Here's an interview with the creator of Star San that you will probably find very informative. They also discuss bleach.
http://ec.libsyn.com/p/3/9/0/390da96...6&c_id=1452161

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Old 09-19-2013, 03:52 PM   #12
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Quote:
Originally Posted by Veronis View Post
Tap water (especially hard water) tends to make Star San foggy/cloudy. It doesn't last more than about a day. Once the pH goes above 3, it is no longer effective as a sanitizer. The cloudier the solution, the higher the pH probably is. Now, if you dilute Star San with distilled water or RO (reverse osmosis purified) water, it can last months and months if you only put pre-cleaned items into it. I buy 5 gallons of distilled water at the grocery store, keep in a 5 gallon work bucket with lid. Your Star San will last much longer this way, and it will save you money in the long run. If you steal Star San from the bucket, only put it back if you've kept the stolen portion clean.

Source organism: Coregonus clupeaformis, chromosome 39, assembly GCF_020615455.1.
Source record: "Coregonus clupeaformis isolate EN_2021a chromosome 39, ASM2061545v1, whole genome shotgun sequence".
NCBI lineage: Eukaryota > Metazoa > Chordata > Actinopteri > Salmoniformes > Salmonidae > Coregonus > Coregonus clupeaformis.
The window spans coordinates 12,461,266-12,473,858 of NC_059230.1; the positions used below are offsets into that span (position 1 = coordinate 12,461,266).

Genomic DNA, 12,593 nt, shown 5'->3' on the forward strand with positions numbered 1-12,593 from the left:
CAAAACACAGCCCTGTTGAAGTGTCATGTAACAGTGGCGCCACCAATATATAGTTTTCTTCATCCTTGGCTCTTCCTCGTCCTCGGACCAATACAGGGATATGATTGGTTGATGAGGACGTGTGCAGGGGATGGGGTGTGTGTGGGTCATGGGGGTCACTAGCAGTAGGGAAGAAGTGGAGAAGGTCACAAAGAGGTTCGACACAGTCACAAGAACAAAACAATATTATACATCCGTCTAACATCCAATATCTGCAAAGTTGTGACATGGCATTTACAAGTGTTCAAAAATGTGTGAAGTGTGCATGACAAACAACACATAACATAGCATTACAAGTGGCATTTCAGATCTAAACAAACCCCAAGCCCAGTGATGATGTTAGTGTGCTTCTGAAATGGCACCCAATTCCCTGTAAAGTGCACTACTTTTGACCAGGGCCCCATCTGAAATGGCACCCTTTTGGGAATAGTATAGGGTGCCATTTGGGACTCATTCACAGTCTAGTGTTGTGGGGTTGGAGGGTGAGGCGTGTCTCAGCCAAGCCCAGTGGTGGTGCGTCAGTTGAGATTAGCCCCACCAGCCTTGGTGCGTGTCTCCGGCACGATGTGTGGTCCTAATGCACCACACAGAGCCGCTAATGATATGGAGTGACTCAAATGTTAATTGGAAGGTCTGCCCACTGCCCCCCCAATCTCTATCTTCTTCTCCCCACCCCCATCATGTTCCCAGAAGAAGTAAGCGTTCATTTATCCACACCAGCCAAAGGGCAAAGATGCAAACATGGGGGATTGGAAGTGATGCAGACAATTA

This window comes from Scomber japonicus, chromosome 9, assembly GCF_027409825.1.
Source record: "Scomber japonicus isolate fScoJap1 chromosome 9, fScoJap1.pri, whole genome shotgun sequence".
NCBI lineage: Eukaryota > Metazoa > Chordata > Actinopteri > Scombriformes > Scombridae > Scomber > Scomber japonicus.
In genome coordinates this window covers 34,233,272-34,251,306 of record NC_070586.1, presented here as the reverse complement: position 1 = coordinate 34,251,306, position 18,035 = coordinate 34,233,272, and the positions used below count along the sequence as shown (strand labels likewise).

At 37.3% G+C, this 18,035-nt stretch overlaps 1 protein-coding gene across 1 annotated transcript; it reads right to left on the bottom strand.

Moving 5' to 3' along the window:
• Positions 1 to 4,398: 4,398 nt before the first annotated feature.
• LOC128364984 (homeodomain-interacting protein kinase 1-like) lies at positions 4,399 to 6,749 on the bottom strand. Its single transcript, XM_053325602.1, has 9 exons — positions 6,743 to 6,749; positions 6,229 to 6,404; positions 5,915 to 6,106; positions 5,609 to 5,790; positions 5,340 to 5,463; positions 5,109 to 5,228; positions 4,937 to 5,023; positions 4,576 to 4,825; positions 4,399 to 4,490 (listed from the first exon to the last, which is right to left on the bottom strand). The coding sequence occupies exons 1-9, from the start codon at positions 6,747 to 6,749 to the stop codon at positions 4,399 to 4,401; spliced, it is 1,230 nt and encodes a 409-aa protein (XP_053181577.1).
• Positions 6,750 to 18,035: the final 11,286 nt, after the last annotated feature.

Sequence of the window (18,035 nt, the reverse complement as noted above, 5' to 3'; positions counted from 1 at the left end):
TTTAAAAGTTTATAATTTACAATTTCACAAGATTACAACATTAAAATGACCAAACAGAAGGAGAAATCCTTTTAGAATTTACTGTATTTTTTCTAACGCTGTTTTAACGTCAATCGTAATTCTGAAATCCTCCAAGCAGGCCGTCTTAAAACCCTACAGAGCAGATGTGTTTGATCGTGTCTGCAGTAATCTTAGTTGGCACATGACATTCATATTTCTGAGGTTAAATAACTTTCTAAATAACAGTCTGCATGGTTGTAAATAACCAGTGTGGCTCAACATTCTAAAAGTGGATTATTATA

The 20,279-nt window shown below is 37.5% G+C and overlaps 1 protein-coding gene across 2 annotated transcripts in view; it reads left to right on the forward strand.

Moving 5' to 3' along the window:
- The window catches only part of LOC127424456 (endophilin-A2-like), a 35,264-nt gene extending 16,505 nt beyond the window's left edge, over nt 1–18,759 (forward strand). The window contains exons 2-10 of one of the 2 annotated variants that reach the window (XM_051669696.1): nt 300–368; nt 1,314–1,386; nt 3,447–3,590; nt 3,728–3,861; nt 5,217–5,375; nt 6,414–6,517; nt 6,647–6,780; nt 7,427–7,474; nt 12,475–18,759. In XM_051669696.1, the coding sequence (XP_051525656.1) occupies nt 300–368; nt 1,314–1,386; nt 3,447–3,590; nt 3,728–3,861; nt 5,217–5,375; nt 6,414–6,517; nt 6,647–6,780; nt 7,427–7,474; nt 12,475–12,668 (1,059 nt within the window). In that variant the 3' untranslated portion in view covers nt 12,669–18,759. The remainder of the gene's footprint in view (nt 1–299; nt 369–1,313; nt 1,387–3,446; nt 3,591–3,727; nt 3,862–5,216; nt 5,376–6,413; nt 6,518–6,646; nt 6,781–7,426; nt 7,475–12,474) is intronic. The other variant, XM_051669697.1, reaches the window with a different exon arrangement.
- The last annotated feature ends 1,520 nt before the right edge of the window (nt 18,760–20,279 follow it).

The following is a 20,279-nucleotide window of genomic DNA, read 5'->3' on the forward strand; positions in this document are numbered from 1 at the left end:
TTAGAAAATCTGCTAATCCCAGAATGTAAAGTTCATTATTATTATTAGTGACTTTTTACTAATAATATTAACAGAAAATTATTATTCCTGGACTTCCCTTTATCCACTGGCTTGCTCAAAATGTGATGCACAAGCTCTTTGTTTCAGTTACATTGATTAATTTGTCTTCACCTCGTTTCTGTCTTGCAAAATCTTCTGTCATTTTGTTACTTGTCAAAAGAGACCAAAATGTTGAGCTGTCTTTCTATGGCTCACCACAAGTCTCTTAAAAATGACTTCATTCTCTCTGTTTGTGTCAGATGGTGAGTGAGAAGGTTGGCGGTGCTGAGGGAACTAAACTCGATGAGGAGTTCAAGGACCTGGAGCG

This isn't the case. Mine turns cloudy immediately and has a PH of less than 3 for 1-2 months. No infections here.
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Old 09-19-2013, 03:57 PM   #13
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Good point. I shouldn't say "it doesn't last more than a day". If you can't test the pH, I wouldn't trust it past a day. Cloudy doesn't necessarily mean the pH is above 3.0.